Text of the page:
Volumes might be written about the word, "stuff", and there are many definitions for the word. As used here it seems to indicate the pitiful little parcel of personal goods the brothers were able to scrape up to haul along with them from home in their journey to Egypt. Value, somewhat like beauty, is in the eye of the beholder, and while their assortment of "stuff" probably had some value to them, in the eyes of one like Pharaoh it had a value about the equivalent of dung. Pharaoh was treating them in a manner somewhat like the father of the prodigal treated his son who had returned to his home after a season of substance wasting in a far country. Nothing but the best robe, shoes for his feet, and a ring for his hand would do for this son, and Pharaoh wanted nothing but what he considered best for the brothers of Joseph. Stuff from other quarters was to be discarded for Pharaoh was supplying them with the "good of the land." In time it proved to be just the opposite.
We believe there is a lesson in Pharaoh's communication to the sons of Jacob. His admonition was that the brothers should, by comparison with the good of the land of Egypt, disdain those things they had accumulated prior to coming to his domain. Their "stuff" might well have appeared pitiful in comparison to what Pharaoh had to offer. However, in our mind, it would have been error to "regard not" what God had provided them. Meager as their "stuff" may have been, free grace had been its avenue of provision. No one claiming Jehovah as their Lord is well served in showing contempt for that which is their lot and provision in life.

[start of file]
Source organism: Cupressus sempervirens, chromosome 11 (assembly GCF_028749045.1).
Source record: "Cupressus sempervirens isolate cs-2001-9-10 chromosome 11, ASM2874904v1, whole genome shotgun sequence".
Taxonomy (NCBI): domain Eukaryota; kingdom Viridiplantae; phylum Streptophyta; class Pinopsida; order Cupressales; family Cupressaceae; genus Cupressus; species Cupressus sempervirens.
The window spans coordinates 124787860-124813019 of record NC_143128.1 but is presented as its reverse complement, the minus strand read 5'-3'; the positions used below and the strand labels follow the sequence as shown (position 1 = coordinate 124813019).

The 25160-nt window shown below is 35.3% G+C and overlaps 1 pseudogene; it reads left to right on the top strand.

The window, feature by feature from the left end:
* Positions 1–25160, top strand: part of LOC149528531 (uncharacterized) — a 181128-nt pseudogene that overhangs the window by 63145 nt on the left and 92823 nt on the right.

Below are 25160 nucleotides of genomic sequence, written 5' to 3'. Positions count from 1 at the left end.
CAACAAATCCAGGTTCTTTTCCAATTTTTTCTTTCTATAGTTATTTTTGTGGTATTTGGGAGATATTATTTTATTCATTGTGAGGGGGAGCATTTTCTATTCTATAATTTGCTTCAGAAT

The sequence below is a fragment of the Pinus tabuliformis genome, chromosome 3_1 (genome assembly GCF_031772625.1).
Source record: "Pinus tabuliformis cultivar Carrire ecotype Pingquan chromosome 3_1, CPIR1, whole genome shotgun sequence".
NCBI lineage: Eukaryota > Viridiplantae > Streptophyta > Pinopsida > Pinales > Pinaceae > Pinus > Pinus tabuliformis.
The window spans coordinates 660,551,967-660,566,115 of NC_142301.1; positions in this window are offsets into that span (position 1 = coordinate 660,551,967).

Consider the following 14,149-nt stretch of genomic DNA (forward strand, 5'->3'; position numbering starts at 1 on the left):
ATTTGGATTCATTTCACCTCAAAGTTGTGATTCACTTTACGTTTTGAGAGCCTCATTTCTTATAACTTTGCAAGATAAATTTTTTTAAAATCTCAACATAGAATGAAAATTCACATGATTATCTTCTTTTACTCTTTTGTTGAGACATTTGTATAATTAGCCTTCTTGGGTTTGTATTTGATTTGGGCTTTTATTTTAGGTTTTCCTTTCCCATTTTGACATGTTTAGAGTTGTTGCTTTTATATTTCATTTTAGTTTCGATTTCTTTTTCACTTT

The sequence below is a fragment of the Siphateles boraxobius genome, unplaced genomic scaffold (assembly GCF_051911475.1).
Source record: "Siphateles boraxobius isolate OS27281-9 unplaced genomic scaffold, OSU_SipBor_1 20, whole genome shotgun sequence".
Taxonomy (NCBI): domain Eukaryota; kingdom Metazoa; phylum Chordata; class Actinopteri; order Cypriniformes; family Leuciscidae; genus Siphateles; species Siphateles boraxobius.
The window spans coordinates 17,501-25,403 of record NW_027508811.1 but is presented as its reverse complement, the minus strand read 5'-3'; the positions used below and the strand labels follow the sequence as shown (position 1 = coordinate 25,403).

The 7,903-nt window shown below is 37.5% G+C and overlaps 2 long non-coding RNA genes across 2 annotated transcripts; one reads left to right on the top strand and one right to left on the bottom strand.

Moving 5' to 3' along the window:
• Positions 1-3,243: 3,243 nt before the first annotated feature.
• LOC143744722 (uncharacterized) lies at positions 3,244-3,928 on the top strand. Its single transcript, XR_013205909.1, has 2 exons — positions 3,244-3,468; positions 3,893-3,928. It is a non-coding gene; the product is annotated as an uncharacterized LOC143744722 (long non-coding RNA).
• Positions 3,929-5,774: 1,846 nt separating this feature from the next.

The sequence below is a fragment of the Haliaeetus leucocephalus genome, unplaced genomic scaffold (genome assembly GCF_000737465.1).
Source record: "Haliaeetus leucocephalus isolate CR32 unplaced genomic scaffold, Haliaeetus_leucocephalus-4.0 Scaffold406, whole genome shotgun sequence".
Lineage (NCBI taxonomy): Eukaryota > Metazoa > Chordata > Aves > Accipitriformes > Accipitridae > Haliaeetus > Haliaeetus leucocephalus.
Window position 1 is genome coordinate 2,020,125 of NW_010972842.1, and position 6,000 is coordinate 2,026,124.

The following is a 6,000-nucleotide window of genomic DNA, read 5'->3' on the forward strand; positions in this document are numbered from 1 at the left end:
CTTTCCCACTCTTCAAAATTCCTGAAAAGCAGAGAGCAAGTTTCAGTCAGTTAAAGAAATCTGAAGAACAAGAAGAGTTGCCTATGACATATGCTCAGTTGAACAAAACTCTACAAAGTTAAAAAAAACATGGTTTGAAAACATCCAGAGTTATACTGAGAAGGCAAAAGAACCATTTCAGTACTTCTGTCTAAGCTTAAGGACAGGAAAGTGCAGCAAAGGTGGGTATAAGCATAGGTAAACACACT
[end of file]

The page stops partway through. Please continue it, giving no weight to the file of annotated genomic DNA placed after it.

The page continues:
There are many religious "Pharaohs" even today that would speak evil of what our Lord has given us in our journey, especially as it would regard the church which Jesus built. The ordinances, doctrine, practice and loving fellowship would all be considered so much "stuff" in their eyes. "Give it up!" "Leave it behind; the good of the land can far better suit you now" is the substance of their appeal to the sons of Jacob that are now making their pilgrimage through this Egypt world. We see here an unique similarity with the instructions of our Lord in Luke chapter 12, regarding what he called "things." "And he said unto them, Take heed, and beware of covetousness: for a man's life consisteth not in the abundance of the things which he possesseth (Luke 12.15)." It is plain enough that the abundance of things was that which the Lord was warning the disciples to avoid. He later encouraged them with the fact that "your Father knoweth that ye have need of these things (Luke 12.30)." Thus Jesus says, "Take heed" regarding the evil of accumulating, or even coveting to accumulate, the extravagant things of this world, such as Pharaoh might provide. Pharaoh said, "Heed (regard) not" in reference to what the Lord had already provided those brothers, for the direct inference was that the things of Egypt were vastly superior to their "stuff." As Peter admonished the Pharisees, "We ought to obey God rather than men (Acts 5.29)."
If it were possible today's religious Pharaohs would strip us of all our "stuff" just as Pharaoh in Egypt did the sons of Jacob. The reasoning is common among the unhumbled Arminians; "Our things are better than your stuff." But is it really better? Not according to the following text: "Better is little with the fear of the Lord than great treasure and trouble therewith (Proverbs 15.15)." The great treasures of Pharaoh and his current counterparts are guaranteed to amply produce trouble if we cash in our little "stuff" for their goods. The same message is clearly stated again by the wise man: "Better is a little with righteousness than great revenue without right (Proverbs 16.8)." Read also Proverbs 28.6, and Ecclesiastes 4.6 in this respect.
In summary, we would point out again that the brothers of Joseph seemed to be getting a substantial improvement in their standard of living. In time, after swapping their "stuff" in for the goods of Egypt, that high and lavish standard would be taken away, and the rigors of the brick kiln would take their place. It would then be several centuries before they would be delivered out of this bondage to see the salvation of God. But for the moment, deliverance had come to the brothers of Joseph, and their prospects certainly appeared brighter than when they had first journeyed down to Egypt to buy corn for the starving family in Canaan.
If the Lord wills, we shall take up this subject again later.
J. F. Poole
Volume 8, No. 6